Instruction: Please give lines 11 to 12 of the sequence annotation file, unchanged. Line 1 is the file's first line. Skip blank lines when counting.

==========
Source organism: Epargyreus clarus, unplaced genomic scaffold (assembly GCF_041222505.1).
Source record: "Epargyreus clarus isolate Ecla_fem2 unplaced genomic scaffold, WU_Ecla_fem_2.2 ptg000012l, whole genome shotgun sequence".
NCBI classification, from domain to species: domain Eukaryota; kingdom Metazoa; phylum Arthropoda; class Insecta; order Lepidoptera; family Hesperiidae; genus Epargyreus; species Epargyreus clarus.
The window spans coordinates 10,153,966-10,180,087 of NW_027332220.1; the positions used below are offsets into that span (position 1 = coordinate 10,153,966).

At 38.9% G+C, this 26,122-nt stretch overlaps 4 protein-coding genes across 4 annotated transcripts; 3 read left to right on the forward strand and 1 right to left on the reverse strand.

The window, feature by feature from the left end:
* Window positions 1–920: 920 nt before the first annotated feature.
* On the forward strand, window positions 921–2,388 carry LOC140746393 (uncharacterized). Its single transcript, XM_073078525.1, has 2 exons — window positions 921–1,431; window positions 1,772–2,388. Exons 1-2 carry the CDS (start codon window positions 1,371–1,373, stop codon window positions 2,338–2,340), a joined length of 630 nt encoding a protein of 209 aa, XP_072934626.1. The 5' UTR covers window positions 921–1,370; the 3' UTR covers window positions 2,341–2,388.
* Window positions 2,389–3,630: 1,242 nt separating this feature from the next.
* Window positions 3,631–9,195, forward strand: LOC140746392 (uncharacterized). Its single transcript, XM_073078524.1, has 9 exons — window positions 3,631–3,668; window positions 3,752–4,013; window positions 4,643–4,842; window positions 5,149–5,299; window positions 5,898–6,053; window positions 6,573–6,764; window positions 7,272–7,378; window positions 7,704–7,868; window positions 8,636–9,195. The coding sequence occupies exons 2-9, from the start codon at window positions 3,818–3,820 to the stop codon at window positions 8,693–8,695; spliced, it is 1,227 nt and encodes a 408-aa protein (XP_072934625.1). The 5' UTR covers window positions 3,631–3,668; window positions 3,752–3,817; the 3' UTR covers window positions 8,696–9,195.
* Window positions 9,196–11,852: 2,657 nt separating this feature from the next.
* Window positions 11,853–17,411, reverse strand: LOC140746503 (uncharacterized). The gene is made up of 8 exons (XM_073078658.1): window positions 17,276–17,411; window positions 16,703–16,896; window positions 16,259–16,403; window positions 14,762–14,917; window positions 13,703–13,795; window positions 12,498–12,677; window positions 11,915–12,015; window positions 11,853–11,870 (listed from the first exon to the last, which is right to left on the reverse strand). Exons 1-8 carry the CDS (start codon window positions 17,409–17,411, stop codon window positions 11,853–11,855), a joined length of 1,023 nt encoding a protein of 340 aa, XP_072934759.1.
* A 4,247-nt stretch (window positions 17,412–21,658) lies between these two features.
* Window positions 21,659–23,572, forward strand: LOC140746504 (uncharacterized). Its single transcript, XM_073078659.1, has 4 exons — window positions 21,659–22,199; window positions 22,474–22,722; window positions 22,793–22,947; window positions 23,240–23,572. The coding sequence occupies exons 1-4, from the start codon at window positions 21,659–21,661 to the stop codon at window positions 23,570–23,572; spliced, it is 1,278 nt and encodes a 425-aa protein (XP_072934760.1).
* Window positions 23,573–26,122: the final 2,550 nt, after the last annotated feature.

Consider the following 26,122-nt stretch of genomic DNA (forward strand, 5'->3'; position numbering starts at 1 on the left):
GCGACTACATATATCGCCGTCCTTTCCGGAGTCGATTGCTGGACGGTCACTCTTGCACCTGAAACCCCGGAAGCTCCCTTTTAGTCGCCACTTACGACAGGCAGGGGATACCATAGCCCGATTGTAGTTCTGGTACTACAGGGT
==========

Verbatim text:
* Window positions 9,196–11,852: 2,657 nt separating this feature from the next.
* Window positions 11,853–17,411, reverse strand: LOC140746503 (uncharacterized). The gene is made up of 8 exons (XM_073078658.1): window positions 17,276–17,411; window positions 16,703–16,896; window positions 16,259–16,403; window positions 14,762–14,917; window positions 13,703–13,795; window positions 12,498–12,677; window positions 11,915–12,015; window positions 11,853–11,870 (listed from the first exon to the last, which is right to left on the reverse strand). Exons 1-8 carry the CDS (start codon window positions 17,409–17,411, stop codon window positions 11,853–11,855), a joined length of 1,023 nt encoding a protein of 340 aa, XP_072934759.1.